Finance ministry sources said they have the cushion to absorb the extra financial burden on account of higher fertiliser and food subsidies, but if more relief is provided on any account then additional funds may be needed. “Centre may go for an additional `1 lakh crore borrowing in the second half if it needs to,” another official said, adding that there will be no cut in capital expenditure.
Saturday’s reduction in excise duty on diesel and petrol is expected to cause Rs 1 lakh crore annual loss in tax revenue while subsidy on cooking gas will cost the government Rs 6,100 crore a year.
The Centre is also expecting a revenue loss of about Rs 20,000 crore on the reduction in duty on certain steel items, coking coal and inputs for plastics among others. Food and fertiliser subsidies are expected to cost Rs 1.80 lakh crore more than budgeted.
Given the high inflation and rising current account deficit, the government needs to keep the fiscal deficit in check to support the central bank in inflation management.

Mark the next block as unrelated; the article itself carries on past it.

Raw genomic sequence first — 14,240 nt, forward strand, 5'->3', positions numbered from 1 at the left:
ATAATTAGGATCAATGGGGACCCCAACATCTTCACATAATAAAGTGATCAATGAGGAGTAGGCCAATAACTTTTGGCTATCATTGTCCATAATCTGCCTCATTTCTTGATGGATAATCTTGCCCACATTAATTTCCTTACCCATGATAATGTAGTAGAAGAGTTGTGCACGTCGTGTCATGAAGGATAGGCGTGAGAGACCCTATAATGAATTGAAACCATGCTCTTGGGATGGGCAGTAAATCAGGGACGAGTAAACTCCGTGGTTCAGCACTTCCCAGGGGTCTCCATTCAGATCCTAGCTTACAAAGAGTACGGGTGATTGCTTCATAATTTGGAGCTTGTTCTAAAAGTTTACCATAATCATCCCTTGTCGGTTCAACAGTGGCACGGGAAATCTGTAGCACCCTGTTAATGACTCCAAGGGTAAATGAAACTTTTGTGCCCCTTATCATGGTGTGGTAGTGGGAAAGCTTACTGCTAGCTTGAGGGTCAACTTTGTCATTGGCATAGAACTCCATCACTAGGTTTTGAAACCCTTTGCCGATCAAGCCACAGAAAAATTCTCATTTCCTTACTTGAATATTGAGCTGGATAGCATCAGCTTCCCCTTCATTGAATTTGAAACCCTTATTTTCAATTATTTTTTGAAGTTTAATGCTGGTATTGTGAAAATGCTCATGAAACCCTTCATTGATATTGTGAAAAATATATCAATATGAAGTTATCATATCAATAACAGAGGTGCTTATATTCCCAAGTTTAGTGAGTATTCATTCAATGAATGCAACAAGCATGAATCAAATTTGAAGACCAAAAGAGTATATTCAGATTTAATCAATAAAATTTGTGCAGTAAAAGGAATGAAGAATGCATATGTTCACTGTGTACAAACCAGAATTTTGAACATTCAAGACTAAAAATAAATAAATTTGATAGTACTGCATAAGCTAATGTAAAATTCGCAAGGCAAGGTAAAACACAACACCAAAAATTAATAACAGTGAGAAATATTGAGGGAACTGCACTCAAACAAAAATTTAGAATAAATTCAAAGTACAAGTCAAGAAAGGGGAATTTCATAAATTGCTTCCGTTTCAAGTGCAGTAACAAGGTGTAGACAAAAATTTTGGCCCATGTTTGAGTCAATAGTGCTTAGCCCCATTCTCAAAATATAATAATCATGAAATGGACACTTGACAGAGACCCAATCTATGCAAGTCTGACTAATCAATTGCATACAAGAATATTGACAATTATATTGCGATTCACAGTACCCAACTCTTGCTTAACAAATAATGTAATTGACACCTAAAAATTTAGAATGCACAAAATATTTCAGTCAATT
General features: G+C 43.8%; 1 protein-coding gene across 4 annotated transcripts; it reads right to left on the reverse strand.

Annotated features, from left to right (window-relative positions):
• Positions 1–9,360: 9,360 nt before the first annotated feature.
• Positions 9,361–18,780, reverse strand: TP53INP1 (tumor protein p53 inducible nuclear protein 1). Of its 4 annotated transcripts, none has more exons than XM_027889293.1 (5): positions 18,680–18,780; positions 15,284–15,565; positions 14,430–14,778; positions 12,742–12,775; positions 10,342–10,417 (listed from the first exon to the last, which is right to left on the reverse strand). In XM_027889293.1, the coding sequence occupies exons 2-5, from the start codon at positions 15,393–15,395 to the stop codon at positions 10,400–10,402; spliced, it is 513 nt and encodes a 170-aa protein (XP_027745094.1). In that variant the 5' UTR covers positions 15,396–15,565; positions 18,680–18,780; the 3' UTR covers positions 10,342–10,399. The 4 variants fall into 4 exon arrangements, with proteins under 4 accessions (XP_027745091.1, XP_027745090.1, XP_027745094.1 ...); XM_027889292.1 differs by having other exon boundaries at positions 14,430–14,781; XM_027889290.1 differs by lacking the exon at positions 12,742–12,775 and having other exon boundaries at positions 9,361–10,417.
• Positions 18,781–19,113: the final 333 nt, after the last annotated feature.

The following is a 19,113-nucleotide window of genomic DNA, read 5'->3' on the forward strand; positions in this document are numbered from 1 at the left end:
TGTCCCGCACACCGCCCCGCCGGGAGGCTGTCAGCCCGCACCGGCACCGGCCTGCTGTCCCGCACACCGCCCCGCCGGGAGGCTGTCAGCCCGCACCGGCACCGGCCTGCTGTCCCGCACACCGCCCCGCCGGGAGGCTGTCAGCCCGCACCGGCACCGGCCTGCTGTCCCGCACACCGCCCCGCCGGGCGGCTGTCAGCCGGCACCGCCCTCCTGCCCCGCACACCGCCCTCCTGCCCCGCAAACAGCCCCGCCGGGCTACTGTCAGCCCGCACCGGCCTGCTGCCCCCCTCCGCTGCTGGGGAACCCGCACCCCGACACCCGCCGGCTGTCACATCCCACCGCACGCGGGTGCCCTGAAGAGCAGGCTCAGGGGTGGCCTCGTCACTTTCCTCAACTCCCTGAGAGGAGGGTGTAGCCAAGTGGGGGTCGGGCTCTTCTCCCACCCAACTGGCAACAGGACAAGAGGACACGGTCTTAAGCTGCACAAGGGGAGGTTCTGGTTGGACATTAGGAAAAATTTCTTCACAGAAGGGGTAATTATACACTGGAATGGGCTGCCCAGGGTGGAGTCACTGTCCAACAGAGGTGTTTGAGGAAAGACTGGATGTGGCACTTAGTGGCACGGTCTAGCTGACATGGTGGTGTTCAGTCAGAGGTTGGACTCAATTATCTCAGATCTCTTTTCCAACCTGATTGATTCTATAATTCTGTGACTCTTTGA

Officials said they do not see any major deviation from the fiscal deficit target of 6.4% of GDP in the financial year.
Experts say conservative budget estimates and buoyancy in tax revenue are likely to help the Centre avoid significant slippage, but a small deviation is possible. “We raise our FY23 fiscal deficit forecast to 6.8% of GDP from our earlier expectation that the government will meet the budget target (6.4% of GDP),” Nomura said in its recent note.
The Centre has budgeted Rs 14.31 lakh crore borrowing in the current fiscal year. According to borrowing calendar announced earlier, it will raise `8.45 lakh crore in first half of FY23 and the balance in second half of the fiscal.